Canadian real estate is pricey, but some markets are less affordable than others. Looking at the numbers from Canadian Real Estate Association (CREA), there’s a huge divide in the prices of homes across the country. Here’s the most expensive, as well as the most affordable, detached and condo markets in Canada.
The Most Expensive, and Most Affordable Detached Markets
Detached homes are expensive across Canada, but the dream of owning one in one of Canada’s largest cities is downright unattainable for most. Looking at the top three most expensive places, Vancouver tops the list. The June 2017 benchmark price for a detached home in Vancouver is now $1,587,800, 1.39% more than the same month last year. In second is the Lower Mainland region of BC, where the benchmark will set you back $1,298,000, a 3.7% increase from last year. Toronto’s benchmark detached is now $962,400, which almost seems affordable in contrast.
On the other side, the most affordable detached homes can be found in Saskatoon, Regina, and Moncton. Saskatoon’s benchmark for detached is now $320,600, a 2.52% decrease from the same time last year. Regina is saw the benchmark detached price reach $309,900, a 1.02% decrease from last year. Moncton saw detached prices hit $172,800, a 4.79% increase from last year.
The Most Expensive, and Most Affordable Condo Markets
Condos prices across the country are slightly more affordable, but not by much. The most expensive condos in June were in Greater Vancouver, Lower Mainland, and Oakville/Milton. The benchmark condo in Greater Vancouver is now $600,700, a 17.64% increase from the same time last year. Lower Mainland is now $548,700, a 32.97% increase from last year. The Toronto suburb of Oakville/Milton is now $473,000, a 32.97% increase from last year.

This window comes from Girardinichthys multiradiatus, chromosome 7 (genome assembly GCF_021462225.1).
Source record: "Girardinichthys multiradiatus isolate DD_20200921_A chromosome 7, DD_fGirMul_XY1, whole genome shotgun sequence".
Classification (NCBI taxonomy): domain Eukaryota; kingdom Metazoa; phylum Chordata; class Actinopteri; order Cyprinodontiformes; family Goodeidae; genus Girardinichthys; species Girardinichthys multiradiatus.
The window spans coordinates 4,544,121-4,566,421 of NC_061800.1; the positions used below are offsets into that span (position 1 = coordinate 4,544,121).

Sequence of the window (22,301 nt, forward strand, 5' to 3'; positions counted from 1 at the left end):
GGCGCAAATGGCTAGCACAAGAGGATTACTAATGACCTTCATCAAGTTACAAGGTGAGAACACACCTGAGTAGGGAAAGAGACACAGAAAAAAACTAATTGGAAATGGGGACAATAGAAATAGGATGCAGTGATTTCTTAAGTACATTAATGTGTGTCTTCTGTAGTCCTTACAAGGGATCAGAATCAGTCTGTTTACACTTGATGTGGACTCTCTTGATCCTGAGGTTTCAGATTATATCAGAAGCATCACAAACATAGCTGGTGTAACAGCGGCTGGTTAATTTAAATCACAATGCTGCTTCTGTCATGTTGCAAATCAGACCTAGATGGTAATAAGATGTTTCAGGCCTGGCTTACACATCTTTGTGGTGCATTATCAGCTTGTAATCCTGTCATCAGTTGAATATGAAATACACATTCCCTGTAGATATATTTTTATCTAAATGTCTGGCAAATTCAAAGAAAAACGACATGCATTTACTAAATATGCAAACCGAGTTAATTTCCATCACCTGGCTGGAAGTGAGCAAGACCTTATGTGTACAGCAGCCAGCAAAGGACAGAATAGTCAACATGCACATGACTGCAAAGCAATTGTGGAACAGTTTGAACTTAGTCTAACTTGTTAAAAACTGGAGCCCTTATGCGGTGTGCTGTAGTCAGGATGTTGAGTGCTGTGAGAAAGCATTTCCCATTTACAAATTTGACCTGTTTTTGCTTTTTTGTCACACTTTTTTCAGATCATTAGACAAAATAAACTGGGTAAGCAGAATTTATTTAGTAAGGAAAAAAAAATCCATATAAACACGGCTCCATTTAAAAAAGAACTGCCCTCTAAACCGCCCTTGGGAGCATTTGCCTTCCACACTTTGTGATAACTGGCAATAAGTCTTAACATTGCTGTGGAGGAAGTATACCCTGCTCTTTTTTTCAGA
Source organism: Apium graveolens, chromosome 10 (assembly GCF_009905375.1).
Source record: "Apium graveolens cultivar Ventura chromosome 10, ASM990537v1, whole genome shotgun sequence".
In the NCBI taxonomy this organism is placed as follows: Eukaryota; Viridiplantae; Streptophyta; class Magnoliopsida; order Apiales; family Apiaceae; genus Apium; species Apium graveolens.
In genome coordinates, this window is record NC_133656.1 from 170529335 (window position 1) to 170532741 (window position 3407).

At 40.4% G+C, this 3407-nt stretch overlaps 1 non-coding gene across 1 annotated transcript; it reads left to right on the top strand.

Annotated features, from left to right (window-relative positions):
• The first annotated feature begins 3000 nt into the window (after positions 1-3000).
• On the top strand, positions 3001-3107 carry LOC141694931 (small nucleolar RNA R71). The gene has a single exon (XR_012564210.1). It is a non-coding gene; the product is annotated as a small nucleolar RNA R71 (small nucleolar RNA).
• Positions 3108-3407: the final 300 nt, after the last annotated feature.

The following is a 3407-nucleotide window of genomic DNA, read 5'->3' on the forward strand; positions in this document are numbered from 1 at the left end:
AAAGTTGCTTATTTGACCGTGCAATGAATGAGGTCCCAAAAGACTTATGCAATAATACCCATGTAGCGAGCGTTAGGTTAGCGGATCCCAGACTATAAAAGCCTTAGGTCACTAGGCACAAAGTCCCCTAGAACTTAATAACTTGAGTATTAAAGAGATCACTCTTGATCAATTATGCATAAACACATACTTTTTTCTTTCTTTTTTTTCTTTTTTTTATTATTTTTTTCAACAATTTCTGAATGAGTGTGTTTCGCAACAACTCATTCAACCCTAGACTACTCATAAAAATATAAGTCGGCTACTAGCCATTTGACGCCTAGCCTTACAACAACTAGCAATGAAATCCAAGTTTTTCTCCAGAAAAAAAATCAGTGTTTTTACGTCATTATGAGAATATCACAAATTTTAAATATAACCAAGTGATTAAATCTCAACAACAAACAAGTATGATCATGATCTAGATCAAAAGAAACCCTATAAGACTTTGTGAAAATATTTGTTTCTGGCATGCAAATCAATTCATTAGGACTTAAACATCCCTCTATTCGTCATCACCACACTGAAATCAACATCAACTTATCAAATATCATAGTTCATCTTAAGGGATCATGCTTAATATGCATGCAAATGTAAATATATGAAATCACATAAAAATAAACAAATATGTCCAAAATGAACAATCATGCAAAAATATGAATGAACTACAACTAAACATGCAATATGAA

The most affordable condos were once again seen in Saskatoon, Regina, and Moncton. Saskatoon saw condo prices fall to $191,100, a 4.59% decrease from the same time last year. Regina reached $188,300, a 3.46% increase from last year. Moncton condos fell to $152,800, a massive 14.58% decrease from last year.
Despite the fact that wages across the country are fairly similar, home prices are drastically different. As prices in the most expensive cities leave real estate loving Canadians locked out of the market, cheaper markets have a huge opportunity. Now to see if local governments can figure out how to attract that millennial talent.
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